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From Barnes & NobleThe Barnes & Noble Review
As her millions of fans know, after a god-awful day at the morgue, the chief medical examiner of Virginia takes up the knife -- the chef's knife, that is. As Kay Scarpetta explained first in Patricia Cornwell's Postmortem, "When all else fails, I cook."
True to her heritage, Kay first turns to all things Italian -- homemade pizza, pasta, lasagna, fresh garlic soup, and grilled polenta with mushrooms -- but her palate's not limited to northern Italy. She cooked up New York steaks with a red wine marinade for a police reporter in All That Remains, enjoyed baby back ribs and Jack Daniel's chocolate-pecan pie while investigating the Temple Gault murders in The Body Farm, and tried to get Marino to eat more healthfully with a fresh fruit salad in Cause of Death.
But Food to Die For is not limited to food Kay Scarpetta would cook and enjoy. Writes Cornwell in the introduction: "Many of my readers think I am Scarpetta. But I am all of my characters. So I can cook like Lucy and Marino, too. If you're not in the mood for homemade chicken soup with bay leaves and a lots of sherry, then how about a breakfast bagel loaded with prosciutto, Swiss cheese, and slices of Vidalia onion?" Accordingly, Lucy's and Marino's recipes are included too, along with Cornwell's own signature dish, a rich beef stew that she delivers to such friends as Ruth and Billy Graham and Senator Orrin Hatch.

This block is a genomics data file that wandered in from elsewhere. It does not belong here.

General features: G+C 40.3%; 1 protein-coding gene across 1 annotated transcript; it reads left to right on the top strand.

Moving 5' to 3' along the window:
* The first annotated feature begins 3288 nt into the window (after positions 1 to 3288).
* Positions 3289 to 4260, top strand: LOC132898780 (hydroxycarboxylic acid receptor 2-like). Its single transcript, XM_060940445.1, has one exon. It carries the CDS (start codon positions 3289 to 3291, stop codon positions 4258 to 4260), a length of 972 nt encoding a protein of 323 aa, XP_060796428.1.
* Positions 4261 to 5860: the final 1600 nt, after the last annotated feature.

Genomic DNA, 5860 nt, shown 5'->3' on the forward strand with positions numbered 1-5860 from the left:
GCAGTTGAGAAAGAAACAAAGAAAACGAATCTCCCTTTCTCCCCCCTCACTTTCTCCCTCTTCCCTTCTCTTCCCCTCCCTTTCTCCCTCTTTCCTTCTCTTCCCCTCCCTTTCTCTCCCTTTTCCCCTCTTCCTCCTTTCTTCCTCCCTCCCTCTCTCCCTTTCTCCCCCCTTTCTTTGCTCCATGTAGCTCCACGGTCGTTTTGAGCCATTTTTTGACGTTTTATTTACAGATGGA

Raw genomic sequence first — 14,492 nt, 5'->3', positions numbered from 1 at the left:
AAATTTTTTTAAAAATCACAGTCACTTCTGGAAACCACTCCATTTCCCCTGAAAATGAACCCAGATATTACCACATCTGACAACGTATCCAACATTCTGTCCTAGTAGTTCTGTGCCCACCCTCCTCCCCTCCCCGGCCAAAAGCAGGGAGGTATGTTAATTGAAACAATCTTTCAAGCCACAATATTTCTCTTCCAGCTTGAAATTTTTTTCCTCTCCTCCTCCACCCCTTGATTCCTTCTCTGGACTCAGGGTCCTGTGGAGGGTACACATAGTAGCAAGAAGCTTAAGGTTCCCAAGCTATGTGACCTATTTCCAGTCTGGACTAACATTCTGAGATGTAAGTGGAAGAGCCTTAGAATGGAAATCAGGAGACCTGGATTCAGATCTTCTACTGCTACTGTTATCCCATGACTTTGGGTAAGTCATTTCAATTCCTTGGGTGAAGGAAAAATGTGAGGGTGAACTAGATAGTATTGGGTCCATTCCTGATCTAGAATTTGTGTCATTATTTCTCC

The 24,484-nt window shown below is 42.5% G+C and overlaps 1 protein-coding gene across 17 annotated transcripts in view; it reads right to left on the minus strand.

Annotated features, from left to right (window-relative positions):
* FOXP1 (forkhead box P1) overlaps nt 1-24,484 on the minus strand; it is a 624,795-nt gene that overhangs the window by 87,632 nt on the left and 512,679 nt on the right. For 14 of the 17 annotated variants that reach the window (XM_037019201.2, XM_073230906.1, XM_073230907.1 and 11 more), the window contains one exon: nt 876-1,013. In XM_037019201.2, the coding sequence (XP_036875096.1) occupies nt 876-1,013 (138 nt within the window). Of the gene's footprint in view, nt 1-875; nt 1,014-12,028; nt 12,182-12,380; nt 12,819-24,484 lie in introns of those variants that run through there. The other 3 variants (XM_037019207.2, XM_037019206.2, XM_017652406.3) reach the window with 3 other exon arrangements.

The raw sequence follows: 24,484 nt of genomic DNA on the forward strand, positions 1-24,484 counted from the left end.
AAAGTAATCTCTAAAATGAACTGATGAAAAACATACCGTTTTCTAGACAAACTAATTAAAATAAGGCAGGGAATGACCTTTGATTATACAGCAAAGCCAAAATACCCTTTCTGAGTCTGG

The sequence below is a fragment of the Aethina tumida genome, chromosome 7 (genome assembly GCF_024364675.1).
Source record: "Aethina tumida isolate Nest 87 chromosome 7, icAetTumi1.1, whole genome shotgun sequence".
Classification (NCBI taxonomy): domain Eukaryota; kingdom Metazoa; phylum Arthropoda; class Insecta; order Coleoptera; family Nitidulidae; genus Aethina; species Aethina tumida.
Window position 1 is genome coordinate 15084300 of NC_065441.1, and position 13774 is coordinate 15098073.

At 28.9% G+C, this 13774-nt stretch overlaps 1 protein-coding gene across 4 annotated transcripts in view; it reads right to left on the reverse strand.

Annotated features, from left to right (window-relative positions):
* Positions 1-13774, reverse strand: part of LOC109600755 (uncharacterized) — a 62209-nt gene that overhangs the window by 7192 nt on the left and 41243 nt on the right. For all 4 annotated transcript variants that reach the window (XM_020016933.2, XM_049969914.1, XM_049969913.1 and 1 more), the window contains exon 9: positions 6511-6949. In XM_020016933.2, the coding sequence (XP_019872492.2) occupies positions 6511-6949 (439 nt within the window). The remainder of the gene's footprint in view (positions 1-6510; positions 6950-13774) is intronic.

Food to Die For is thoughtfully organized, with two tables of contents: one with recipes arranged by book (this is the order the book follows), and another organized by courses. Each recipe is accompanied by a generous excerpt from the Cornwell mystery in which it is mentioned. (Ginger Curwen)